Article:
And really, whose business is it if a couple decides that they're going to, you know, allow a little casual sexual behavior on the side, especially if, as Dan Savage argues, and I agree, it takes the pressure off the relationship. If the door's open a little bit, you don't feel trapped. It doesn't mean the door has to be swung wide open, but, you know, the fact that it's open a little bit doesn't mean that the marriage is a farce, certainly.

Directed / Produced by
Jonathan Fowler & Elizabeth Rodd

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30 thoughts on “How Darwin Can Save Your Marriage

  1. I’m 38 and I’ve been married since 2006. I still very much love my wife. But I also still very much crave for other women of a certain type (asian and spanish). I don’t flirt or even allow myself to get to friendly with women at work who I find very attractive. I don’t want to risk it. So I settle for asian/latina porn. I don’t want to cheat on her with an actual person from work/life, because I don’t want to giver her the liberty of sharing me with another man. I don’t want an open marriage.

  2. The right thing is to do everything consensually. If someone agrees that the partner can have sex with someone else, what’s the problem? If someone wants to have sex with multiple people, (s)he can do it without getting married.

    But what should change is the law… the law should permit other forms of relationship, for example polygamy. What’s the problem if everybody inside the relationship agrees?

  3. marriage is a choice, not an obligation.
    if you don’t want to be faithful, don’t get get married.
    if you still wanna get married, find someone who will agree to an open relationship.
    and face the consequences of your choice.
    it’s that simple!

  4. I agree with this guy and I think it is common sense. My girlfriend says this guy is full of crap though. I guess women and religious nuts lack common sense.

  5. What’s to say that hasn’t happened? I recommend reading his book, “Sex at Dawn” to see there’s more to it than just jealousy. But yeah, humans are irrational. What this video, and his book, call for is a rational approach to this very emotional topic, and in the book he goes into much greater depth about the evolutionary roots of our behavior.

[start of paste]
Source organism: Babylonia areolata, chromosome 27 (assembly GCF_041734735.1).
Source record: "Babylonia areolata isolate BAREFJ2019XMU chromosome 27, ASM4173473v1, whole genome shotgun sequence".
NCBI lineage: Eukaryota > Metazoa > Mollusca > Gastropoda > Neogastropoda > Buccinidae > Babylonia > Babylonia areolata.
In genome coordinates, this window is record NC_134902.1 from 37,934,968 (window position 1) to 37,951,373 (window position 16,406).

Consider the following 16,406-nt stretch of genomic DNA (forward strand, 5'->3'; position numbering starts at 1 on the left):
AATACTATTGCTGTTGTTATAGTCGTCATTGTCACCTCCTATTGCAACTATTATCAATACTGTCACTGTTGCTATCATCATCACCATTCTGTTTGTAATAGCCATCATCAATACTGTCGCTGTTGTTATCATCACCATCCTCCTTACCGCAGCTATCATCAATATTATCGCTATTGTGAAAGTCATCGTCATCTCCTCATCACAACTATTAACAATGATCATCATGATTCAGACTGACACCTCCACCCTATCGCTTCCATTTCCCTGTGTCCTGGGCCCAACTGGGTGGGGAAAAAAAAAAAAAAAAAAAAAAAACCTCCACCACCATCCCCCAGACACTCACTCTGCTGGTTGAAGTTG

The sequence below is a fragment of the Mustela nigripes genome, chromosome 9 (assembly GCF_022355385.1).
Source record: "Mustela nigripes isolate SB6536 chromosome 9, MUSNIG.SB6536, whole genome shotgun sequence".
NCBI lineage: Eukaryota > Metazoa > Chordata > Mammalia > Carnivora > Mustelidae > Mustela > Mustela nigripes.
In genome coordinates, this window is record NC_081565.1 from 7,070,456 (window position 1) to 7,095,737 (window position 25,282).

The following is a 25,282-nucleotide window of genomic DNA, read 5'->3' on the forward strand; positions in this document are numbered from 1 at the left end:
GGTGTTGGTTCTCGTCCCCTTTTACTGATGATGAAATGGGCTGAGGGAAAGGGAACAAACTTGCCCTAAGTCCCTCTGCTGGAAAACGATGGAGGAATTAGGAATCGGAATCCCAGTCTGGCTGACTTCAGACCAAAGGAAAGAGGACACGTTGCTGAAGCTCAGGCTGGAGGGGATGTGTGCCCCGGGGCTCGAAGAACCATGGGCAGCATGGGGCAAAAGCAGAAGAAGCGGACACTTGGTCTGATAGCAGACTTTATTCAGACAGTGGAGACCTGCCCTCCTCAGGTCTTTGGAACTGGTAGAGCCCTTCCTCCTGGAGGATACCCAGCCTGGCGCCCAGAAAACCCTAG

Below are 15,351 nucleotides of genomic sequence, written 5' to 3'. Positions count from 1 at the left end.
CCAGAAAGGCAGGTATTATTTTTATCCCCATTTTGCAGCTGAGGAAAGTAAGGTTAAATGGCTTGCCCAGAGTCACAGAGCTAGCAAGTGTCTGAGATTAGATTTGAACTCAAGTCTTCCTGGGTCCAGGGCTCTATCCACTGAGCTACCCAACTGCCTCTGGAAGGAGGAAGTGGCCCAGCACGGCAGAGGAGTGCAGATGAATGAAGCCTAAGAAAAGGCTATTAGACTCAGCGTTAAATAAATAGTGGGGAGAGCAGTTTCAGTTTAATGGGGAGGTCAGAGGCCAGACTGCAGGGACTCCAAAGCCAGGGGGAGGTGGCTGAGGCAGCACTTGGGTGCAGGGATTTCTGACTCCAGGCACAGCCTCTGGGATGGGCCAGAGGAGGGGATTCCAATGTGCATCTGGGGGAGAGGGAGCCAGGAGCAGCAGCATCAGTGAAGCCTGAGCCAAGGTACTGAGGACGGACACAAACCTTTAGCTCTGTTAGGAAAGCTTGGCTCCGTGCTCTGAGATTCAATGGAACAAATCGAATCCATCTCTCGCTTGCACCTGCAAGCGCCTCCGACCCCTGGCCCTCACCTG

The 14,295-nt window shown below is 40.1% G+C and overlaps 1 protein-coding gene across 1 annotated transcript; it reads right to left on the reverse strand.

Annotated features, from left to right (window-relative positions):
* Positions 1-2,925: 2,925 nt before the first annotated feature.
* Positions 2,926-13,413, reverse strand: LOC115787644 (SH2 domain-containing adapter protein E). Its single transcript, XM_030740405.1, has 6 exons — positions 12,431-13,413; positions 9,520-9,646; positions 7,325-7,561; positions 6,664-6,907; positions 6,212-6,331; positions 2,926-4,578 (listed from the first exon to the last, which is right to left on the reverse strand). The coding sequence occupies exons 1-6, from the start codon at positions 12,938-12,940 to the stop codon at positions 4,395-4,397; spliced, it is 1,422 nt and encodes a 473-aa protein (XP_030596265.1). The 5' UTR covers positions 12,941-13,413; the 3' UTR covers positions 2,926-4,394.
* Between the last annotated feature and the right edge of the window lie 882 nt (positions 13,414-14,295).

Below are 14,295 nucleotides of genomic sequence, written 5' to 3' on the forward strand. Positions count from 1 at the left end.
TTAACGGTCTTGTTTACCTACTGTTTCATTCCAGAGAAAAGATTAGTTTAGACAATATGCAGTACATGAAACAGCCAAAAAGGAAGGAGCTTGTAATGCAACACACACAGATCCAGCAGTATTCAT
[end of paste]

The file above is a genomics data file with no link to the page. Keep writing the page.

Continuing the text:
6. I loved Ryan’s “Sex at Dawn” book, and his evidence-based approach to human behavioral evolution, and this talk is a nice little teaser into that concept. I’m not sure I’m a fan of these “Big Think” videos though. I guess their point is to titillate and inspire further investigation by viewers, but the problem is that they’re like TED talks for the short attention spanned, and they’re too short to really convince skeptics.

  7. Jealousy is nothing more than a fear of not fitting in. A fear you might be left alone, that you are not good enough. That’s a fearytale for weak people. When you both know you are the best there is and you have already built the base floor of your building, go ahead and have sex and be free. And don’t ever listen stupid idiots in the Internets.

    1. Daniel Korolev Right. I agree with you. People who are happy, confident, and secure in themselves don’t get jealous and possessive. Jealousy is nothing more than insecurity. Insecurity is a very unattractive energy anyway. Like you said, jealousy is for weak people. Be strong, happy, and confident. And yes, be free.

  8. If a couple mutually decides to explore their sexual options and does so will full trust, openness, and honesty between the two of them, I’d hardly consider that cheating.